Unfortunately, the tides began to turn for us and we had a few misadventures. We made our way to Lagundri, and as we showed up we were disappointed to see 2-3 foot waves. This was the story for an entire week, as Surfline overhyped the forecast claiming 6-8 foot swell while we were stuck with the reality of weak waist-high waves. Nonetheless, we made good use of our time. We checked out everything around the bay and familiarized ourselves with the line-up. This is when we began to discover all the unique quirks of Nias.
There were loads of kids running around striking up conversations with the tourists, and we found out that our stay in Nias lined up exactly with a two week school holiday. We befriended a few of the kids as they offered to show us other waves nearby, which ended up being very helpful. Most of the kids were friendly, but many of them had ulterior motives as they would constantly ask us to give them some surf gear. We had experienced this before in other places, but the kids here are extremely persistent and it got a bit overwhelming when dozens of kids were asking us for stuff every day.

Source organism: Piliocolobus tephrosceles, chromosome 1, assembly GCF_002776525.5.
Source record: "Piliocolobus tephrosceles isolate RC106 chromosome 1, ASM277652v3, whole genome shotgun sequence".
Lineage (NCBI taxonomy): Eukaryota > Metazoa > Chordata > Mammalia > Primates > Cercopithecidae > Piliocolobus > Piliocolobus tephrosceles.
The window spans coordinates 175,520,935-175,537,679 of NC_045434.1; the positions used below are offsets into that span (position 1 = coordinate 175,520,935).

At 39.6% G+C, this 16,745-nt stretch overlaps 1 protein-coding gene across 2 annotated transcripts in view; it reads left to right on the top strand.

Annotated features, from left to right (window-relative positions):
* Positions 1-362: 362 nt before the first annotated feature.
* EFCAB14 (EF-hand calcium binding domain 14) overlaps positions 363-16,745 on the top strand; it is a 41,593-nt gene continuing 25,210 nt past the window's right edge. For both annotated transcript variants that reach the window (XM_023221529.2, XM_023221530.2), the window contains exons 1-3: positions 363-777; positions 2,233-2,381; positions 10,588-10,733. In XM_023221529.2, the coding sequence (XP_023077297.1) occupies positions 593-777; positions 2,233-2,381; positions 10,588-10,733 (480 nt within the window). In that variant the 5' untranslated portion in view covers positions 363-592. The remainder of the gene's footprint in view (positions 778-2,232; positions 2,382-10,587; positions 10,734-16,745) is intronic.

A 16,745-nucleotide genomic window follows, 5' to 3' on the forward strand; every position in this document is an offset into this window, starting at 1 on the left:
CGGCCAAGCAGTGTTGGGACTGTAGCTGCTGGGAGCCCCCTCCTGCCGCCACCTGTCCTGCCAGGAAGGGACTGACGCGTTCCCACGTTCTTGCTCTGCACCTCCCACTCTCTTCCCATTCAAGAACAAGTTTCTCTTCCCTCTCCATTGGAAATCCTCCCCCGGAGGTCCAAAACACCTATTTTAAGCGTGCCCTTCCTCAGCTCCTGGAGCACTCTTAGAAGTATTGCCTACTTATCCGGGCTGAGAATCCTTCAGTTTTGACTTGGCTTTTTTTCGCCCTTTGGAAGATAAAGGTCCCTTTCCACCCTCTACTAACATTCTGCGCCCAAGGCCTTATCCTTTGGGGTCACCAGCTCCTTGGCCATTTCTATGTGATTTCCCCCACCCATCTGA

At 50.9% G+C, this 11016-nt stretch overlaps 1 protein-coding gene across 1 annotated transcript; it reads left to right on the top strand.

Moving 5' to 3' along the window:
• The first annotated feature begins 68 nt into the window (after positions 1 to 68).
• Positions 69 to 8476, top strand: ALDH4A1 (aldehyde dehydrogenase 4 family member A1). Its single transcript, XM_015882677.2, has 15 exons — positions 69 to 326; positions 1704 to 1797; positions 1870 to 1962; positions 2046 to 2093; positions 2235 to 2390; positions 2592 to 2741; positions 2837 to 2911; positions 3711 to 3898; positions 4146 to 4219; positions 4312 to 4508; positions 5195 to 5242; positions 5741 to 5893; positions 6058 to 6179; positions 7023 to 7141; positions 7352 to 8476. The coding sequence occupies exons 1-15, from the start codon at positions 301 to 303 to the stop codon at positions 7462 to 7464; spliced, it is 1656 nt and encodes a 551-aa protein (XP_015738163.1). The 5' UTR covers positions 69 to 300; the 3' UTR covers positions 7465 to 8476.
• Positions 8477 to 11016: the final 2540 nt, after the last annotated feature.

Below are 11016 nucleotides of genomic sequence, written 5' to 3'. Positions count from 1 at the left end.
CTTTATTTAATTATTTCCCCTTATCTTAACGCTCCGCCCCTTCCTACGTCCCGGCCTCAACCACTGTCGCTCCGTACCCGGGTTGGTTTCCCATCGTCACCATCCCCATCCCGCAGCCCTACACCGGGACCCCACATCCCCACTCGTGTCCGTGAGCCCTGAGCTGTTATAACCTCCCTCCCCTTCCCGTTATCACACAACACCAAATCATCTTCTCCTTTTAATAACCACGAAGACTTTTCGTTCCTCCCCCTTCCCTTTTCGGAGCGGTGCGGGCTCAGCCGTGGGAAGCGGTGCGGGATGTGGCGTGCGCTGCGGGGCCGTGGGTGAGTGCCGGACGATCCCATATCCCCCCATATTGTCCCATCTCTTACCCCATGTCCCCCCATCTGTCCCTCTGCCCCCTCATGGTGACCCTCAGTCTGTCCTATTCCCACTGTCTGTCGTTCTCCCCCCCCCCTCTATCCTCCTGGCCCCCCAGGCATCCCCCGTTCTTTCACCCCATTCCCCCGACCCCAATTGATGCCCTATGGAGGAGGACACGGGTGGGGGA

Considering I still had a couple months left in Indonesia, instead of giving them gear I offered to help repair some of their boards. With a tube of Solarez in hand, I patched up dings left and right. They were grateful but still asked for more. The pestering didn’t stop here, there are a group of locals who walk up and down the point searching for tourists to sell their carved wooden souvenirs too, and they won’t take no for an answer. They will stand there and adamantly push their goods on you every day, no matter what you say to dissuade them. All of this, In conjunction with the hoards of other locals approaching you to sell coconuts, fruits, donuts, and massages, eventually left a bad taste in my mouth. It was difficult to find an escape from all the hassling. When I think back on that first week, I like to imagine we were getting so easily fed up with the locals because we were misdirecting out anger due to the lack of surf. However, this seemed to only be the start of our troubles.